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Brain surgery performed on a baby in the womb for the first time to prevent heart failure

The surgery was conducted to repair a potentially life-threatening developmental condition by treating a dangerous vascular malformation.

Brain surgery performed on a baby in the womb for the first time to prevent heart failure
Representative Cover Image Source: Pexels | Photo by Bayu Prakosa

Fetal surgery has been performed on babies in the womb for several decades, but it is still a relatively rare and complex procedure. The goal of fetal surgery is to treat medical conditions that can cause long-term health problems or even death if left untreated. In recent years, there have been some significant advances in fetal surgery techniques, including the use of minimally invasive procedures that reduce the risks to both the mother and the baby. But for the first time, it was performed to repair a potentially life-threatening developmental condition by treating a dangerous vascular malformation—called the vein of Galen malformation—in a fetus' brain before birth, reported SciTech Daily.



 

According to Boston Children's Hospital, "A vein of Galen malformation (VOGM) is a type of rare blood vessel abnormality inside the brain. In VOGM, misshapen arteries in the brain connect directly with veins instead of connecting with capillaries, which help slow blood flow. This causes a rush of high-pressure blood into the veins."

Researchers conducted an in-utero embolization on the fetus with VOGM at 34 weeks and 2 days gestational age. They reported, "In our ongoing clinical trial, we are using ultrasound-guided transuterine embolization to address the vein of Galen malformation before birth, and in our first treated case, we were thrilled to see that the aggressive decline usually seen after birth simply did not appear."



 

"We are pleased to report that at six weeks, the infant is progressing remarkably well, on no medications, eating normally, gaining weight, and is back home. There are no signs of any negative effects on the brain,” said lead study author Darren B. Orbach, M.D., Ph.D., co-director of the Cerebrovascular Surgery & Interventions Center at Boston Children’s Hospital and an associate professor of radiology at Harvard Medical School.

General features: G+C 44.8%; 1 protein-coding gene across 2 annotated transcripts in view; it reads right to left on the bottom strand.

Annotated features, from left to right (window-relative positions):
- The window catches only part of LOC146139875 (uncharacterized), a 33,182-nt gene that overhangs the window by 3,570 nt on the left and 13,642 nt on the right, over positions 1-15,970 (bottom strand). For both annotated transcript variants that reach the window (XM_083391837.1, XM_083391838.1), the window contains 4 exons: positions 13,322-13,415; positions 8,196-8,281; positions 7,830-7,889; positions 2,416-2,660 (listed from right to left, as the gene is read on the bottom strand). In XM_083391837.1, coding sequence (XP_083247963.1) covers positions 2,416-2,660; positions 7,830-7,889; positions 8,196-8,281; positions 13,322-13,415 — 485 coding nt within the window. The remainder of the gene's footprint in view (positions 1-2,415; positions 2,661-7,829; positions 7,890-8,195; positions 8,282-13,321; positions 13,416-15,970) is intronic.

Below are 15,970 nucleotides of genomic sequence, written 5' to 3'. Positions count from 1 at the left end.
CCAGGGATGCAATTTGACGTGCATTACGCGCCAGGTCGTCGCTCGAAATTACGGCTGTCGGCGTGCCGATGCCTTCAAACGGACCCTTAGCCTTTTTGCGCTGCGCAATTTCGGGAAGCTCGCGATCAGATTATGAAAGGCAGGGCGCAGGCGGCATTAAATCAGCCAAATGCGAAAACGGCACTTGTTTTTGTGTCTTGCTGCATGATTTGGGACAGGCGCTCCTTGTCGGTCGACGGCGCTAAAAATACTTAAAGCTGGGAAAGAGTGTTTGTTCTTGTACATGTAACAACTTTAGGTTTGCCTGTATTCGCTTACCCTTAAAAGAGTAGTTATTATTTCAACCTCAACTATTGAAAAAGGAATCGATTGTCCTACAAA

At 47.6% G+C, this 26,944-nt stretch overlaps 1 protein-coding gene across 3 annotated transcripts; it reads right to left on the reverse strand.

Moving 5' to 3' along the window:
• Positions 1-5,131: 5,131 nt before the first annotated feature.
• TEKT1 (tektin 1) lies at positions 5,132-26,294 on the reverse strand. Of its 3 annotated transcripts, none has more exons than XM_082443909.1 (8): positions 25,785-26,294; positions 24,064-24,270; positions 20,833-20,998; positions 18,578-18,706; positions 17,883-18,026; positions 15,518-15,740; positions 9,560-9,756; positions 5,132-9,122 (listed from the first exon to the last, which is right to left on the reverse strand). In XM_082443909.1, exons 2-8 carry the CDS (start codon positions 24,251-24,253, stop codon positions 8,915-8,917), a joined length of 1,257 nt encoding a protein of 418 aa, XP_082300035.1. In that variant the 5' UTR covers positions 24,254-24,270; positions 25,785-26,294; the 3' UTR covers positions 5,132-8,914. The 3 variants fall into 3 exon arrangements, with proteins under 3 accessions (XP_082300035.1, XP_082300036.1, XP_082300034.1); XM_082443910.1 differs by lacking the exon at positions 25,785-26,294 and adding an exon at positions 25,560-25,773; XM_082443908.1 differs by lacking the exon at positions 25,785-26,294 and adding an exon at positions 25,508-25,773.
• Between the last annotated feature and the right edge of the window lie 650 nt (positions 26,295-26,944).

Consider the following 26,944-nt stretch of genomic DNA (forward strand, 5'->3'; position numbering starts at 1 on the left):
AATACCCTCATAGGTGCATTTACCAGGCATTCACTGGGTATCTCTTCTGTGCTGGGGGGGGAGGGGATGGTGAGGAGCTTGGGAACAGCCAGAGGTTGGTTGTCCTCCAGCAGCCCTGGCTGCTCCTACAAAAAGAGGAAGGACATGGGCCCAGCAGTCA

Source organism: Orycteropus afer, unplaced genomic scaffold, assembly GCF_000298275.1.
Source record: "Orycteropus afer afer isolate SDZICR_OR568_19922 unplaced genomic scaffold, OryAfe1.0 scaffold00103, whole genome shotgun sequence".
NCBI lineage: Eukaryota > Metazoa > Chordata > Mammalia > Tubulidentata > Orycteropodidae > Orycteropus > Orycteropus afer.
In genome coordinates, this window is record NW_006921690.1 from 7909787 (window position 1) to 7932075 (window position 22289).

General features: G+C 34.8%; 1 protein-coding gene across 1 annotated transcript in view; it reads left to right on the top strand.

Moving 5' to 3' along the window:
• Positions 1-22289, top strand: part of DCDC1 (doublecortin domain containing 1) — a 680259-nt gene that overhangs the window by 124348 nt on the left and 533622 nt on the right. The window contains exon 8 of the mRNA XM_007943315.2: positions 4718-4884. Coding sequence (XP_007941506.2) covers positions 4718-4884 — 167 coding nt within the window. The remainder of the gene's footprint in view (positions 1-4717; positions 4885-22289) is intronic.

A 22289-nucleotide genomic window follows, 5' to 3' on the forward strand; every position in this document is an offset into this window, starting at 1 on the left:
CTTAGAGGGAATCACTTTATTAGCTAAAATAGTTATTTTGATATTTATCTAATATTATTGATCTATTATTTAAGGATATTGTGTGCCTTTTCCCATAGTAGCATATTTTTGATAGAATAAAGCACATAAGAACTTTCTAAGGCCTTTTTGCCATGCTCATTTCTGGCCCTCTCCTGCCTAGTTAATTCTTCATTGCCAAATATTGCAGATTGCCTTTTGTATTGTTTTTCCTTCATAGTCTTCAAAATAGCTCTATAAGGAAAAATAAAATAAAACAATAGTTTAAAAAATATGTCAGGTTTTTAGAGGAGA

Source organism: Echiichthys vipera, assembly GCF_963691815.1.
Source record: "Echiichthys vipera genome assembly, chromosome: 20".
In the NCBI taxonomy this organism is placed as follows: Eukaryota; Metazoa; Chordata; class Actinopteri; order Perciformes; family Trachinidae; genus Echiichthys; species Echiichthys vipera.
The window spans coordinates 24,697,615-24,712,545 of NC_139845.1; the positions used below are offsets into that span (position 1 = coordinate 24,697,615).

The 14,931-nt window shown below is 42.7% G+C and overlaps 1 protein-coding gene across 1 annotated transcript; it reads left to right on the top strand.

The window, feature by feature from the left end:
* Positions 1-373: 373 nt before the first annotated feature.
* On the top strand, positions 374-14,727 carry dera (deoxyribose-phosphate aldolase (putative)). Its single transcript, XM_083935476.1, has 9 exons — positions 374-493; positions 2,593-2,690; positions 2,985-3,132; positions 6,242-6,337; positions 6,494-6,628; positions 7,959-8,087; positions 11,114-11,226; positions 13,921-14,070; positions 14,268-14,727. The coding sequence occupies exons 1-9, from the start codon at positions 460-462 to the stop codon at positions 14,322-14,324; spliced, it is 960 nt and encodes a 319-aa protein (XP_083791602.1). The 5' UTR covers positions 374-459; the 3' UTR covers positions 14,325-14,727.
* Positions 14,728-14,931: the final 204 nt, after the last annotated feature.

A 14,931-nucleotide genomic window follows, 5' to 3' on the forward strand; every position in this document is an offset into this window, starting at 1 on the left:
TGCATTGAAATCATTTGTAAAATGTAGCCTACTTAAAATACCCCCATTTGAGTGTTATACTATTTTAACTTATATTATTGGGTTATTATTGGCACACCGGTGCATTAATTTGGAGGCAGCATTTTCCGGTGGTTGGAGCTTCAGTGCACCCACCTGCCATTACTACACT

“While this is only our first treated patient and it is vital that we continue the trial to assess the safety and efficacy in other patients, this approach has the potential to mark a paradigm shift in managing vein of Galen malformation where we repair the malformation prior to birth and head off the heart failure before it occurs, rather than trying to reverse it after birth,” Orbach said. “This may markedly reduce the risk of long-term brain damage, disability or death among these infants.”



 

“The fetal intervention team at Boston Children’s Hospital and Brigham and Women’s Hospital have successfully devised another in utero procedure that may be very impactful in a specific group of patients diagnosed with the vein of Galen malformation,” said Gary M. Satou, M.D., FAHA, the director of pediatric echocardiography at UCLA Mattel Children’s Hospital and co-director of the UCLA Fetal Cardiology Program. However, he was not involved in the study. “As always, a number of these fetal cases will need to be performed and followed in order to establish a clear pattern of improvement in both neurologic and cardiovascular outcomes,” Satou added. “Thus, the national clinical trial will be crucial in order to achieve adequate data and, hopefully, successful outcomes.”



 

“However, the positive hemodynamic changes that they observed in utero and after birth – reduction in flow, reduction in the size of the draining vein, reversal of the abnormal reversed flow in the aorta – are really encouraging. These are some of the most exciting and surprising aspects of this case report,” he said. “This is pioneering work being done in a very careful and responsible way.”

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